December 2, 2016

 

Dear Admiral McDonald,

    This letter is a year late. Nevertheless, it 's important that you receive it. Eighteen people have asked me to be sure to write to you.

    Last year, at Christmas time, my wife, three boys and I were in France, on our way from Paris to Nice. For five wretched days everything had gone  wrong. Our hotels were 'tourist traps;' our rented car broke down; we were irritable and restless. On Christmas Eve, when we checked into a hotel in Nice, there was no Christmas spirit in our hearts. It was cold and raining when we went out to eat. We found a drab little cafe, shoddily decorated for the holiday.

    Only five tables in the restaurant were occupied. There were two German couples, two French families and an American sailor by himself. In the corner a piano player listlessly clamoured away. I was too stubborn, too tired and miserable to leave. I looked around and noticed that the other customers were eating in stony silence. The only person who seemed happy was the American sailor; He was writing a letter and smiling to himself. My wife ordered our meal in French. The waiter brought us the wrong thing.

    I scolded my wife, she began to cry, and the boys defended her. Then on my left, at the table of one French family, the father slapped one of his children for some minor fault; the boy cried. On our right, the German wife berated her husband.

    All of us were suddenly interrupted by an unpleasant blast of cold air. Through the door came an old French flower woman. She wore a dripping, tattered overcoat, and shuffled in on wet, run-down shoes. Carrying her basket of roses she went from table to table. “Flowers?” No one bought any, and wearily she sat at a table between the sailor and us.

    To the waiter she said:

    “Bowl of soup. I haven't sold a flower the whole afternoon. “ To the piano player she said hoarsely: “Can you imagine, Joseph ordering only a bowl of soup on Christmas Eve ?!”

    Joseph pointed to his empty tipping plate. The young sailor finished his meal, and got up to leave. Putting on his coat, he walked over to the flower woman's table.

     “Happy Christmas,” he said smiling, and picking out two roses he said:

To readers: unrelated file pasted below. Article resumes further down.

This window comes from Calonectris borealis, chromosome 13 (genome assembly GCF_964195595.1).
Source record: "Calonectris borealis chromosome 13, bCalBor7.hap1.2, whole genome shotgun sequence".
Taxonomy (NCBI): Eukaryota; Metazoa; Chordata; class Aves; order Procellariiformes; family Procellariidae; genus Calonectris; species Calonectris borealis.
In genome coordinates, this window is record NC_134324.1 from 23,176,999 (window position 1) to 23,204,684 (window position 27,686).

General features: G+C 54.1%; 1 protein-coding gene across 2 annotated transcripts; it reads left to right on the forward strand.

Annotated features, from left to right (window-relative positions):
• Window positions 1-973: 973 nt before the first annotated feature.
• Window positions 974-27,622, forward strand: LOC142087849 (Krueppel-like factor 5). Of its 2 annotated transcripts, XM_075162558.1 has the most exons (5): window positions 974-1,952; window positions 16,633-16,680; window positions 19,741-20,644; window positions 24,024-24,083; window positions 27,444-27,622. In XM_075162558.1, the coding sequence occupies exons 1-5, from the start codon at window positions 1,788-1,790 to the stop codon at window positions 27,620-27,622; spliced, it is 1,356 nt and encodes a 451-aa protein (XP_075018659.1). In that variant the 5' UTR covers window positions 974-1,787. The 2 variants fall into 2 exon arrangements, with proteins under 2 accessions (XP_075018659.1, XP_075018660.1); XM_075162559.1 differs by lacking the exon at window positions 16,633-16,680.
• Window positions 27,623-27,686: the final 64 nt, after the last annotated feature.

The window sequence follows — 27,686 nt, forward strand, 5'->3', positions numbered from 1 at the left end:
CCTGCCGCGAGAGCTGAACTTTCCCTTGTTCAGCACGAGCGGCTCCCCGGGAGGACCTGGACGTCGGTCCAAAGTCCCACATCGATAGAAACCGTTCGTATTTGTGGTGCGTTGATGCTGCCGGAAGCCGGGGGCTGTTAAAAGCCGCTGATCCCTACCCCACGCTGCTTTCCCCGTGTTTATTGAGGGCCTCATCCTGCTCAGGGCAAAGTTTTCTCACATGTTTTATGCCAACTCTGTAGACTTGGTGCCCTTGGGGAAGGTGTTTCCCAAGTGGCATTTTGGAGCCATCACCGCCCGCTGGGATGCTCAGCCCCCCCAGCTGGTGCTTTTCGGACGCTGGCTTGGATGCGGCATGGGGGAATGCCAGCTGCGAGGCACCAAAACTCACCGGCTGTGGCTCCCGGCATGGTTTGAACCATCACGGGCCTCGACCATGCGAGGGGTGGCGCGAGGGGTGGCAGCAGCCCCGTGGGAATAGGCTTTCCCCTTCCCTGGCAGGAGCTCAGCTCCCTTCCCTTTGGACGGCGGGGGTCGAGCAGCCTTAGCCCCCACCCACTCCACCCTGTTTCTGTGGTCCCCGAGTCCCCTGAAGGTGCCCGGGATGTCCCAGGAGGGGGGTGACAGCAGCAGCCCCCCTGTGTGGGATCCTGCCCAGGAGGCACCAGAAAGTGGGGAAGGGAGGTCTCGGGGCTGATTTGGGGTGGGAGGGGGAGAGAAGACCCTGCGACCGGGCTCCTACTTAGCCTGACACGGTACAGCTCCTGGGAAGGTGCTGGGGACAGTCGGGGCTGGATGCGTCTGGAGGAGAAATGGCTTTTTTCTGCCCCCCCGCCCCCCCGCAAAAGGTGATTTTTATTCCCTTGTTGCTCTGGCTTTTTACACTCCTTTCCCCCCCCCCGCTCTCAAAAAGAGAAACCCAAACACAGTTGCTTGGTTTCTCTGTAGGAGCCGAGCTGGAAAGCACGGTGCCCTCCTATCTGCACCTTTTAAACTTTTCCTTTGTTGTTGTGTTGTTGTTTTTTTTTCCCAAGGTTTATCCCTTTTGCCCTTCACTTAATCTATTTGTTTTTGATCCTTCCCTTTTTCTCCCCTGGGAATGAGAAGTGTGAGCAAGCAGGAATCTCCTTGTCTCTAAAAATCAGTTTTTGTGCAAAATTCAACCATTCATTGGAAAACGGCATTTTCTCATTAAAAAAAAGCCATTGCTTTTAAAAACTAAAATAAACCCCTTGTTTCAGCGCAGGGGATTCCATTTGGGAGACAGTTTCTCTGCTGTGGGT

“How much are these?“

     “Two francs, Monsieur.”

     Pressing one of the flowers into the letter he had written, he handed the woman a 20 - franc note.

     “I’ll have to get some change, Monsieur.” she said.

    “No ma'am,” said the sailor, kissing the ancient cheek. “This is my Christmas present to you.“

    Straightening up, he came to our table, holding the other rose in front of him.

    “Sir,” he said to me, ”may I present this to your beautiful daughter?”

    In one quick motion he gave the rose to my wife, wished us a Merry Christmas and departed. Everyone had stopped eating. Everyone had been watching the sailor. Everyone was sitting in thoughtful silence.

     A few seconds later, Christmas exploded through the restaurant like a bomb. The old flower woman jumped up waving her 20-franc note. Hobbling out into the middle of the room she did a jig, shouting to the piano player:

    “Joseph, my Christmas present -- you shall have a feast too.”

    With sudden enthusiasm the piano player began to play “Good King Wenceslas,” beating the keys with magic hands, nodding his head to the rhythm. My wife waved her rose in time to the music. She was radiant, looking twenty years younger. The tears had left her eyes. She began to sing and our three sons joined in, bellowing loudly. The Germans jumped on the chairs and began singing. The waiter embraced the flower woman. Waving their arms, they sang in French. The French man who had slapped the boy beat a rhythm with his fork against a bottle and the lad climbed on his lap. The owner of the restaurant started the First Noel, and we all joined in, half of us crying as we sang. People crowded in from the street until many were standing. The walls shook as hands and feet kept time to the rousing Yuletide carols.

    A few hours before eighteen people had been spending a miserable evening in a shoddy restaurant. It ended up being their happiest Christmas Eve ever. This, Admiral McDonald, is what I'm writing you about. As top man in the navy you should know about the very special gift that the U.S. Navy gave to my family, and to me and to other people in that French restaurant.  Because your young sailor had Christmas spirit in his soul, he released the love and joy that had been smothered within us. He gave us Christmas.

                 Thank you sir, very much.

 

The Good Book - A thoughtful Gift - at Amazon

 

Thank-you Words

The Christmas Chronicles